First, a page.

No other company has a drug like this in clinical trials, and Brandt says his research can find only three other competitors testing the clinical effects of their drugs on patients with autism. Bristol-Myers Squibb and Takeda Pharmaceuticals are testing a new use of aripaprazole (Abilify) for the severe irritability of some autism patients, BioMarin has a small trial of sapropterin (Kuvan), and Neuropharm failed earlier this year in a pivotal trial of generic, low-dose form of fluoxetine (Prozac).
Nastech had already done the work formulating carbetocin into a drug, ran it through animal studies, and got the drug candidate to the point where Anatrope can start a mid-stage clinical trial to demonstrate whether it works in people, before it was shelved. The challenge for Brandt is raising at least $5 million to run that trial.
Even though the Anatrope drug is further along in development than many of the other therapies venture capitalists typically invest in, Brandt says he’s run into a lot of VCs who don’t know anything about autism, and seem too preoccupied with propping up their existing portfolios to think about making new investments. (That didn’t surprise me much, but I was surprised to hear Brandt say that unlike patient advocacy groups for other conditions like cystic fibrosis or muscular dystrophy, autism foundations are full of highly motivated parents, yet they don’t appear to have much money for clinical trials.)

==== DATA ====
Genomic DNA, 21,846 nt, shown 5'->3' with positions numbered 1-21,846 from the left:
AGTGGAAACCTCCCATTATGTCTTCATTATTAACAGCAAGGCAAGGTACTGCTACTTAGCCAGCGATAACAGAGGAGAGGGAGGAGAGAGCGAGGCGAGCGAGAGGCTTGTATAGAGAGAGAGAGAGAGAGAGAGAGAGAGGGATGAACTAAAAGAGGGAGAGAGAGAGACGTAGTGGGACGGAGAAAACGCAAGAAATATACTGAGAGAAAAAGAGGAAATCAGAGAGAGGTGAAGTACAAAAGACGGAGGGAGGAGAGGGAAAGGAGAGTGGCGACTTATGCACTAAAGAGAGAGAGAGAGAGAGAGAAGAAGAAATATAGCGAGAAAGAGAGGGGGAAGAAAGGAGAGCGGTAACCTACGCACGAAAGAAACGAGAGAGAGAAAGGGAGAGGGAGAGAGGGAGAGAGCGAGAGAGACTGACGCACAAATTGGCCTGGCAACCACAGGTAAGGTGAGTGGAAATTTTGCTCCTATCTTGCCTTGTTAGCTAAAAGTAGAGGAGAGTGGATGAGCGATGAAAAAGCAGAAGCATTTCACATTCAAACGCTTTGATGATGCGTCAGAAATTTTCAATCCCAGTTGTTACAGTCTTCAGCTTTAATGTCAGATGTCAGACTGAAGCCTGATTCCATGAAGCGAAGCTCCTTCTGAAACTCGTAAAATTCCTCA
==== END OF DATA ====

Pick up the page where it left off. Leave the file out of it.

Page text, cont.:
Brandt is collaborating on the company with Eric Hollander, a psychiatry researcher at Albert Einstein College of Medicine in New York, and three other people he worked with previously at Nastech who are familiar with the autism program. [Correction: an earlier version of the story included an outdated affiliation for Hollander.] The team has the outline of a clinical trial design in hand—a high and a low dose, placebo-controlled, 90 patients in the U.S., four weeks of observation, and a budget of $5 million. “It’s a gigantic potential market, there’s nothing out there for it, and it takes little money,” to run such a small trial, Brandt says.
It’s unclear whether Brandt can raise the cash he needs or not, but I got the sense he’s really passionate about taking the program forward. He doesn’t have a child with autism, but he’s gotten intense support from those who do.
I saw it firsthand the morning we met at Starbucks. A woman sitting at a nearby table overheard our interview, and after about 45 minutes, she stood up and introduced herself to Brandt. She flipped open her cell phone, showed it to him, and said, “This is a picture of my daughter. She has autism. Keep up the good work.”
That sort of random support, Brandt says, is part of what keeps him knocking on VCs doors to get Anatrope off the ground. “I jump out of bed excited each morning,” he says.